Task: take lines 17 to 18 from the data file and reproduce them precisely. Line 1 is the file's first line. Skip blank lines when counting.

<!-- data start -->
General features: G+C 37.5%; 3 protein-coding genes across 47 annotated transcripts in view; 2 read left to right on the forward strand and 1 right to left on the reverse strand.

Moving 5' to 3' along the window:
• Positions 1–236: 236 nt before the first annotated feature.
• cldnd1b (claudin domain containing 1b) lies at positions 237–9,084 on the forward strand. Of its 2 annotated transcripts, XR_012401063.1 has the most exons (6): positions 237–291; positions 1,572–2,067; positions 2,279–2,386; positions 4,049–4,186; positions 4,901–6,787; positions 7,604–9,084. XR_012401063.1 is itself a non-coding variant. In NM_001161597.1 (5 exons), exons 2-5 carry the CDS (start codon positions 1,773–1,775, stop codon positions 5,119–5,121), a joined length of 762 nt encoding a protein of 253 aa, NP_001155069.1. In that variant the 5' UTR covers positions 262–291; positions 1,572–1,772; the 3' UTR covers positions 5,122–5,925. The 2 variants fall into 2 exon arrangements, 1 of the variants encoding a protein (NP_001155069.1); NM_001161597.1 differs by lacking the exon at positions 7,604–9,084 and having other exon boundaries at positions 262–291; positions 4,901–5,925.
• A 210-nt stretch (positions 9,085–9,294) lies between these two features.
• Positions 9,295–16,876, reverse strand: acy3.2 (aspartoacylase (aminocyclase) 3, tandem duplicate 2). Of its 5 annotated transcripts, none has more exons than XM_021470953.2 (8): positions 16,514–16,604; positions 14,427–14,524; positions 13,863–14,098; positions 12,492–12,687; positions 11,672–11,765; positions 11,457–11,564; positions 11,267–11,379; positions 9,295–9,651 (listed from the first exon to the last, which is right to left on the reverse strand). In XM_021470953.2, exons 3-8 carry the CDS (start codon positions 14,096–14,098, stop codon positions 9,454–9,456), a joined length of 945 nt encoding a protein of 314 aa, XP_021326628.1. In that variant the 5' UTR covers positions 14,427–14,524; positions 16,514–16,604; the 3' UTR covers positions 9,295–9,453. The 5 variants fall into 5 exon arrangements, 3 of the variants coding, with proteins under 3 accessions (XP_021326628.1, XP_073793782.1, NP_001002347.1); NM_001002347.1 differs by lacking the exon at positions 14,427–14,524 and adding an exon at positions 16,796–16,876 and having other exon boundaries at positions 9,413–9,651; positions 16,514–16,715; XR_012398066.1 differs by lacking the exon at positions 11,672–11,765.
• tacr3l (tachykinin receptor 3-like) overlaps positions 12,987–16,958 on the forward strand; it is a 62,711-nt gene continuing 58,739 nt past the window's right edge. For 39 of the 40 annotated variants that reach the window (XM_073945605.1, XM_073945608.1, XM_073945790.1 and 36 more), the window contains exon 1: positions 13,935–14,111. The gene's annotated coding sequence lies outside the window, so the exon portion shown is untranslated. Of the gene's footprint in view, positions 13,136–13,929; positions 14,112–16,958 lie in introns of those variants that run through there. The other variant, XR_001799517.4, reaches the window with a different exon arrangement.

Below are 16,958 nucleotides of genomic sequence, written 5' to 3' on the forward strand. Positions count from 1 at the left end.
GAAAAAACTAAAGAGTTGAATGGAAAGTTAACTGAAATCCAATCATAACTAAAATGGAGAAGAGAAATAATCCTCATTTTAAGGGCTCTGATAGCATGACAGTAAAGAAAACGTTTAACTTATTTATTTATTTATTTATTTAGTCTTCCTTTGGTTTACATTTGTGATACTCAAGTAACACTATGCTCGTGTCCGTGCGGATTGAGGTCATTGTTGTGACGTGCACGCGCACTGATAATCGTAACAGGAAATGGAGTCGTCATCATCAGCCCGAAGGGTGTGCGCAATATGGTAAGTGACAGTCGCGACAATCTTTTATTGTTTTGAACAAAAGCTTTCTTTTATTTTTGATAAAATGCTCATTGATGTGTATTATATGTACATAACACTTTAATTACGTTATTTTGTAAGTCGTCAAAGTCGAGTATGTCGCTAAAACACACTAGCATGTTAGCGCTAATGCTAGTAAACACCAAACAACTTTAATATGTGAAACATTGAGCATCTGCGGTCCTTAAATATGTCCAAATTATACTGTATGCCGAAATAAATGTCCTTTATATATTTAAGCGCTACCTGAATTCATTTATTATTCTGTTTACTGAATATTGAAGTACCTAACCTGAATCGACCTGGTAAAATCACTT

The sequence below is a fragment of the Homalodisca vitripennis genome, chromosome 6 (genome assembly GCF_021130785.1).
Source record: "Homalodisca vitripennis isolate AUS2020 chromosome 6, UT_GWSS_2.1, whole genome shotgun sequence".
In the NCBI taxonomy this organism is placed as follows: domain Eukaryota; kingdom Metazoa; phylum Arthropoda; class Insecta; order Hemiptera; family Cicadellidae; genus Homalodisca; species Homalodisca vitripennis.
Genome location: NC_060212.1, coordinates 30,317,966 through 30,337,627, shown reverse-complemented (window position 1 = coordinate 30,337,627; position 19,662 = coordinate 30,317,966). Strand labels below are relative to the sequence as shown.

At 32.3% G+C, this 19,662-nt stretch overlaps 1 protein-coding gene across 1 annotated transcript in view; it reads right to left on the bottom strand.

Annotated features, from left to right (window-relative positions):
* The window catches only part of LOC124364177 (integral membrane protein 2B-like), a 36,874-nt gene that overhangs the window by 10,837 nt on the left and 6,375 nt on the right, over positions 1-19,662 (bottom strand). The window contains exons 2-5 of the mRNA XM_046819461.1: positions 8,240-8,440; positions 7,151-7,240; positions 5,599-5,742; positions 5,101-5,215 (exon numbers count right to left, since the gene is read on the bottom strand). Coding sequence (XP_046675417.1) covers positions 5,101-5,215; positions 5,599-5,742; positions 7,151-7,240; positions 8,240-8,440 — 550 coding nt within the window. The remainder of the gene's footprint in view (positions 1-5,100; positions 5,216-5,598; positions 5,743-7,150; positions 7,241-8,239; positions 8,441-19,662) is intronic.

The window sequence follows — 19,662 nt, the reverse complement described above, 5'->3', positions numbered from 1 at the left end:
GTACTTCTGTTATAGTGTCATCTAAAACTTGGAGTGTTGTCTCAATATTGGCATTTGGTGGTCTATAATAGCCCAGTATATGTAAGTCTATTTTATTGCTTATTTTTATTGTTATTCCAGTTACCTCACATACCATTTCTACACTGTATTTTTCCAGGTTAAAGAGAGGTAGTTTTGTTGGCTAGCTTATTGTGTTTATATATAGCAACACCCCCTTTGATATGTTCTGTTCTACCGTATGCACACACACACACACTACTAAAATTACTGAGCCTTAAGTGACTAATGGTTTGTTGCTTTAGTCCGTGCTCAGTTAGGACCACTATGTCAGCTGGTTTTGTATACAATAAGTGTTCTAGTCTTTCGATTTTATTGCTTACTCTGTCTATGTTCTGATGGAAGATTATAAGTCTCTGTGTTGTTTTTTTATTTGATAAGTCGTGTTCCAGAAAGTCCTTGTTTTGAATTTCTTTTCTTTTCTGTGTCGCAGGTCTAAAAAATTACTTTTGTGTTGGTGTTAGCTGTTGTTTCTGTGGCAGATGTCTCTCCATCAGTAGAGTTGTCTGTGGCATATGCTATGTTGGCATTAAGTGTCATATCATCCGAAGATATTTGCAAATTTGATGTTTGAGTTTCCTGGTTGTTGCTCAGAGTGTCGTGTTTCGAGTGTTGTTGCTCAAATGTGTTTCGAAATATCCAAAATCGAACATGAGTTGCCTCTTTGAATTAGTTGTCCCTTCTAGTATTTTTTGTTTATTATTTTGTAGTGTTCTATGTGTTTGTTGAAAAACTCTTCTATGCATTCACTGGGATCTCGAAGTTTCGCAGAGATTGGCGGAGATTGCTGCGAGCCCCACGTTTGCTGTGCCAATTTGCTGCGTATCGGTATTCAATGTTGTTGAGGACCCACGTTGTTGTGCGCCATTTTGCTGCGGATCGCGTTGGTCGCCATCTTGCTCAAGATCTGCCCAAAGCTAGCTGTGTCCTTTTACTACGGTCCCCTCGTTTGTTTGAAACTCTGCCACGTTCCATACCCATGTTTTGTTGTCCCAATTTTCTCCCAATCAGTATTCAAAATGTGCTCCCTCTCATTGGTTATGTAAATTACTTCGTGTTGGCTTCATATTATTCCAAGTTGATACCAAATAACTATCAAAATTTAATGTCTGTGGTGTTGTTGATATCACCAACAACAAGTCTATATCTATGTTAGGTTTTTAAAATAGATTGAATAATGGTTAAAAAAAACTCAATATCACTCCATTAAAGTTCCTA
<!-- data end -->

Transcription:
The window sequence follows — 19,662 nt, the reverse complement described above, 5'->3', positions numbered from 1 at the left end:
GTACTTCTGTTATAGTGTCATCTAAAACTTGGAGTGTTGTCTCAATATTGGCATTTGGTGGTCTATAATAGCCCAGTATATGTAAGTCTATTTTATTGCTTATTTTTATTGTTATTCCAGTTACCTCACATACCATTTCTACACTGTATTTTTCCAGGTTAAAGAGAGGTAGTTTTGTTGGCTAGCTTATTGTGTTTATATATAGCAACACCCCCTTTGATATGTTCTGTTCTACCGTATGCACACACACACACACTACTAAAATTACTGAGCCTTAAGTGACTAATGGTTTGTTGCTTTAGTCCGTGCTCAGTTAGGACCACTATGTCAGCTGGTTTTGTATACAATAAGTGTTCTAGTCTTTCGATTTTATTGCTTACTCTGTCTATGTTCTGATGGAAGATTATAAGTCTCTGTGTTGTTTTTTTATTTGATAAGTCGTGTTCCAGAAAGTCCTTGTTTTGAATTTCTTTTCTTTTCTGTGTCGCAGGTCTAAAAAATTACTTTTGTGTTGGTGTTAGCTGTTGTTTCTGTGGCAGATGTCTCTCCATCAGTAGAGTTGTCTGTGGCATATGCTATGTTGGCATTAAGTGTCATATCATCCGAAGATATTTGCAAATTTGATGTTTGAGTTTCCTGGTTGTTGCTCAGAGTGTCGTGTTTCGAGTGTTGTTGCTCAAATGTGTTTCGAAATATCCAAAATCGAACATGAGTTGCCTCTTTGAATTAGTTGTCCCTTCTAGTATTTTTTGTTTATTATTTTGTAGTGTTCTATGTGTTTGTTGAAAAACTCTTCTATGCATTCACTGGGATCTCGAAGTTTCGCAGAGATTGGCGGAGATTGCTGCGAGCCCCACGTTTGCTGTGCCAATTTGCTGCGTATCGGTATTCAATGTTGTTGAGGACCCACGTTGTTGTGCGCCATTTTGCTGCGGATCGCGTTGGTCGCCATCTTGCTCAAGATCTGCCCAAAGCTAGCTGTGTCCTTTTACTACGGTCCCCTCGTTTGTTTGAAACTCTGCCACGTTCCATACCCATGTTTTGTTGTCCCAATTTTCTCCCAATCAGTATTCAAAATGTGCTCCCTCTCATTGGTTATGTAAATTACTTCGTGTTGGCTTCATATTATTCCAAGTTGATACCAAATAACTATCAAAATTTAATGTCTGTGGTGTTGTTGATATCACCAACAACAAGTCTATATCTATGTTAGGTTTTTAAAATAGATTGAATAATGGTTAAAAAAAACTCAATATCACTCCATTAAAGTTCCTA